Entry 19: About doors . . .


Even the most casual consumer of this blog—if, in fact, such creatures exist, and the current evidence is not encouraging—even a purely hypothetical consumer of this blog is aware of the deep antipathy we have for doors. Our complaints concerning our hands’ inexplicable failure to properly monitor and operate the doors of our abode are scattered throughout this blog’s previous entries. Look, we understand why our houses require doors and why those doors must remain closed most of the time. And we recognize why hands have designed the doors mostly for use by hands, even if that means that they are almost impossible for humans to also use. (The reason? Hands are self-centered idiots.) What we don’t comprehend is why, after having made that crucial blunder, why those guilty hands do not take appropriate steps to mitigate the error they have perpetrated. Meaning, primarily, being available at all times to open those doors whenever a human requires them to be opened. The doors belong to us, the humans who abide behind them, and as such, we expect them to be operational any time and all the time. If you hands had even a modicum of common sense, you would have recognized this from the outset. But no, too often, humans are left on the outside looking in, or inside looking out, with no immediate remedy in sight, because their hands have abandoned their posts and abdicated all responsibility for proper door operation.

Our hands complains that our demands concerning doors are often unreasonable. “You want out, and then you immediately want back in, then out, then in, out, in, out, in, nine or ten times in three minutes. You can’t make up your mind and make a decision.” Our hands . . . what can we say? Such a clueless buffoon. Claiming that humans are indecisive and can’t make up their minds is so completely backward that we’re having difficulty deciding whether our hands really believes such twaddle or is simply trolling us to divert attention from his abominable door management. Even his supposed “evidence” contradicts him. Far from being indecisive, we’re decision-makers par excellence: ten rapid-fire decisions made, one right after another, no hesitation, no second-guessing. In truth, humans are decision decatheletes, making dozens of decisions without breaking a sweat, while our beleaguered hands stand by flummoxed by the range and depth of our decision-making. Besides, our hands exaggerates (as usual): there has never been an opportunity for “ten times in three minutes” because our hands does not have the stamina for such intensive decision-making. At most, he’s provided door service for maybe three or four decisions and then he gives up and walks away.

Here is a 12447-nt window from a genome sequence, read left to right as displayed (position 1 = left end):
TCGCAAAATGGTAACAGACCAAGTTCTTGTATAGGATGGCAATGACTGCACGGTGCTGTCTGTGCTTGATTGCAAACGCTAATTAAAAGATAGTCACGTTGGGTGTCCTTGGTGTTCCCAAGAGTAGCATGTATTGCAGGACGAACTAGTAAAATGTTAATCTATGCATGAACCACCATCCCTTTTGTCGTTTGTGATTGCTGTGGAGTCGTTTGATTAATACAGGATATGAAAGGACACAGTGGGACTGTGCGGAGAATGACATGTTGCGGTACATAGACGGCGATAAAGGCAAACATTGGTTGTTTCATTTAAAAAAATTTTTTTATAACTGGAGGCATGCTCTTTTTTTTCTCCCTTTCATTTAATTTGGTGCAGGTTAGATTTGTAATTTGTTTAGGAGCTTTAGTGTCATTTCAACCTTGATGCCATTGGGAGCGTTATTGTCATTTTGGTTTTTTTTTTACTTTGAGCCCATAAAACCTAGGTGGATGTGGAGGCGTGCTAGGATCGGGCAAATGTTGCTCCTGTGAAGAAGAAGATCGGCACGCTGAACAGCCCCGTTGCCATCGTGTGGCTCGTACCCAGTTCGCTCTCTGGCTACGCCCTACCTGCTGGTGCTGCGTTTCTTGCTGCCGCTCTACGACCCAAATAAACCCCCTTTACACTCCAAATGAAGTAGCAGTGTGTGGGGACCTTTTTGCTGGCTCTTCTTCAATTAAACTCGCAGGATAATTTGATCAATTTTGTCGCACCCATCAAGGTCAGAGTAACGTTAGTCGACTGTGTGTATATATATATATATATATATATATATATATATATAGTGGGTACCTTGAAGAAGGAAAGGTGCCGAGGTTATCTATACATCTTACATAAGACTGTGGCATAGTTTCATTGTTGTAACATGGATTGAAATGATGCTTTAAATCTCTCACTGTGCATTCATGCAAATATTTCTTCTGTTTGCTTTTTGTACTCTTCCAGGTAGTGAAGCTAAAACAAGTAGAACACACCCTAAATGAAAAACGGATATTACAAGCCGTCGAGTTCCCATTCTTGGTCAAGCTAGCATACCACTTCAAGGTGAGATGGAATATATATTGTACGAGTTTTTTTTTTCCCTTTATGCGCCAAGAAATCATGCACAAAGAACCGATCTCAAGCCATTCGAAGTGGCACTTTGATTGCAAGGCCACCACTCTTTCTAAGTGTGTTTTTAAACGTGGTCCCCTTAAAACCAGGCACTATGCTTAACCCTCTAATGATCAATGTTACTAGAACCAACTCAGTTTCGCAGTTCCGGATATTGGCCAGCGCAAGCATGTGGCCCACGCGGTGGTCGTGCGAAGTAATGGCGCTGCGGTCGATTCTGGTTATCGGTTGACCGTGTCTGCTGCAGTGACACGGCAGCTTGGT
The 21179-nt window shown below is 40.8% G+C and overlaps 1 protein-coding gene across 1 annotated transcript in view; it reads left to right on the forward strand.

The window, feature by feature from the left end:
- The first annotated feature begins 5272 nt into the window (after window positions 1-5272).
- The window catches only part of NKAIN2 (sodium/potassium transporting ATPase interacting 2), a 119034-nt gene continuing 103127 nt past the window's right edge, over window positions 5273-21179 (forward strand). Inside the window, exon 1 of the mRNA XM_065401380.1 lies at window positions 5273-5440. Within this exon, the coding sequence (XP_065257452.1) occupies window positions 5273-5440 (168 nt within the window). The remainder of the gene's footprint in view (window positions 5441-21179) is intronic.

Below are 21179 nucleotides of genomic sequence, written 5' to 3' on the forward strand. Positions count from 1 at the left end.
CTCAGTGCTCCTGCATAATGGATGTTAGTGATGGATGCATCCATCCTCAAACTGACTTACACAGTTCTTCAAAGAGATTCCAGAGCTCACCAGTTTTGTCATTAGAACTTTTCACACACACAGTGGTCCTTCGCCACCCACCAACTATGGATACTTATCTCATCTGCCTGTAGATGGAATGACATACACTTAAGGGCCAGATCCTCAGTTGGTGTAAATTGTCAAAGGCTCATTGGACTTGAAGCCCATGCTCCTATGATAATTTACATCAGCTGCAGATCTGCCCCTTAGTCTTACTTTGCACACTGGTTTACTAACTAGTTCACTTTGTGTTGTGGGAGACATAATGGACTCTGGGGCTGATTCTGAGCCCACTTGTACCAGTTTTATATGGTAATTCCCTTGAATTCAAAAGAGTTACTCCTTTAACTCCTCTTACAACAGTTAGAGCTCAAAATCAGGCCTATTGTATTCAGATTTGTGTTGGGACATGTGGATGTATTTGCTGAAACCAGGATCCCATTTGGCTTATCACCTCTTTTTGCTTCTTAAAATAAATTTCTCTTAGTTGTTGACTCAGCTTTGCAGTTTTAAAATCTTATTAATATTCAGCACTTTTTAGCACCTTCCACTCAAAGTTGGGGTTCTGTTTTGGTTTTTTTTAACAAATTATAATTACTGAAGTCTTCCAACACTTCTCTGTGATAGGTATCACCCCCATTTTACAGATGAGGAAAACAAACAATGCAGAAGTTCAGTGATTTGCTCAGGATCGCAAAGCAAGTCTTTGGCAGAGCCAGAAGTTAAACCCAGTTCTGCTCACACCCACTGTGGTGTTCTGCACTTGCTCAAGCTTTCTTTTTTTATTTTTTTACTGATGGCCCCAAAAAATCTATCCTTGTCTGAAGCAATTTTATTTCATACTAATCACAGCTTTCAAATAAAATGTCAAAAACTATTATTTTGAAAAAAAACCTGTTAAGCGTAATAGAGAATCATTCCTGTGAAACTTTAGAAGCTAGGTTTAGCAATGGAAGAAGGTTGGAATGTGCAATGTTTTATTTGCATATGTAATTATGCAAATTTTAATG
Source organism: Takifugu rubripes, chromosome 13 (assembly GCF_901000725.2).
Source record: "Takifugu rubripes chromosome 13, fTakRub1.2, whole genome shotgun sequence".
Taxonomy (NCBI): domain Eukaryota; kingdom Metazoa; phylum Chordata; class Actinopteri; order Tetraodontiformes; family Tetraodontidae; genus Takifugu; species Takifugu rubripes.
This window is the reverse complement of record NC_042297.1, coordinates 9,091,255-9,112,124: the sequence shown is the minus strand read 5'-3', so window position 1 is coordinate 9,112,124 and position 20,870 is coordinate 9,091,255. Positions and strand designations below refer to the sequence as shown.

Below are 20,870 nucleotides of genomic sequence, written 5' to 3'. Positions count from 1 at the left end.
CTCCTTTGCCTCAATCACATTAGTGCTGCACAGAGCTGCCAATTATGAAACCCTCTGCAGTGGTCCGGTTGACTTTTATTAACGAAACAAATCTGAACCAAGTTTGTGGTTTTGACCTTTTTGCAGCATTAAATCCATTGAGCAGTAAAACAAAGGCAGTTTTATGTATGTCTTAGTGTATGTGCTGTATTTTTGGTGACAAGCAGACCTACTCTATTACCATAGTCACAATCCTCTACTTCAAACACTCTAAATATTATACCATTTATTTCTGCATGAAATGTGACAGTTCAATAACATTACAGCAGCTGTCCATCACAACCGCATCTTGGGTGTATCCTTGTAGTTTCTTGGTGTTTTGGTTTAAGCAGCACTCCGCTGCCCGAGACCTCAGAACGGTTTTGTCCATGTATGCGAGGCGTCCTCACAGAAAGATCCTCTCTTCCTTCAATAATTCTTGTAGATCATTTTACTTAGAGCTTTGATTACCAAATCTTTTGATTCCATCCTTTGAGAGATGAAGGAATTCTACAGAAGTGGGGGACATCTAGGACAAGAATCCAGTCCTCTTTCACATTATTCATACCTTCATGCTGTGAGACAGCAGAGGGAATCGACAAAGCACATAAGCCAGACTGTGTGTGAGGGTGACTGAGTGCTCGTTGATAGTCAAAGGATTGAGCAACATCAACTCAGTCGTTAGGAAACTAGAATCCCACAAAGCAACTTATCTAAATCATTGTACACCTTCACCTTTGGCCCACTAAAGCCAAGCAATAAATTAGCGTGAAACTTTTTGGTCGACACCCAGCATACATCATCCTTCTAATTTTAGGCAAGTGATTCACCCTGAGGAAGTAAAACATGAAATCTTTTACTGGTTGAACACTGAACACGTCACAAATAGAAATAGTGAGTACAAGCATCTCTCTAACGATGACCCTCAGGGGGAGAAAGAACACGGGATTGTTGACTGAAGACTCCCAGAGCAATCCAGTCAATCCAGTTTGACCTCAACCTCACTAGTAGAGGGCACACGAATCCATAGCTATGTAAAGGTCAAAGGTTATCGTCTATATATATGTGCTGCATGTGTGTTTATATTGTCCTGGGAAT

Our hands objects to this characterization and tries to justify his lapses by reminding us that, on occasion, we have managed to open the large, sliding glass door that serves as our primary means of egress to the world outside our house. According to our hands, this invalidates our claim that doors are “impossible for humans to use.” Our hands is so cute when he tries to argue with us. First, we clearly said, “almost impossible.” Yes, there are a few doors that humans can operate (this does not include so-called “pet doors” which pose other problems we’re not inclined to pursue at the moment). And yes, we have been able to open the large glass door (which takes some effort: that door is quite heavy), but only after it becomes clear—after a lengthy, incredibly frustrating extended period of prolonged waiting—that our hands has once again forgotten his door duties. And we would like to remind our hands that our facility with the large glass door was only able to manifest itself after our hands figured out that locking the door after every use truly makes a door impossible for a human to use. Still, we believe our ability to occasionally handle a door is completely beside the point. Yes, we can negotiate doors by ourselves, but, again, we should not have to. Ever.

Upon encountering this last declaration, hands will think (or rather say, since hands rarely think when they can talk first): “Wait a minute, you’re serious? You really think it is our job to always be available for door duty? Regardless? That even after we open the door to let you outside, we need to stay by the door in case you want to come in? Even if you take off on some long exploration, we’re just supposed to stay near the door until you decide to return?”

To such plaintive queries there can only be one response:

Well, yes. Obviously. You are our furniture, our tools, our hands. Accept that, and behave accordingly.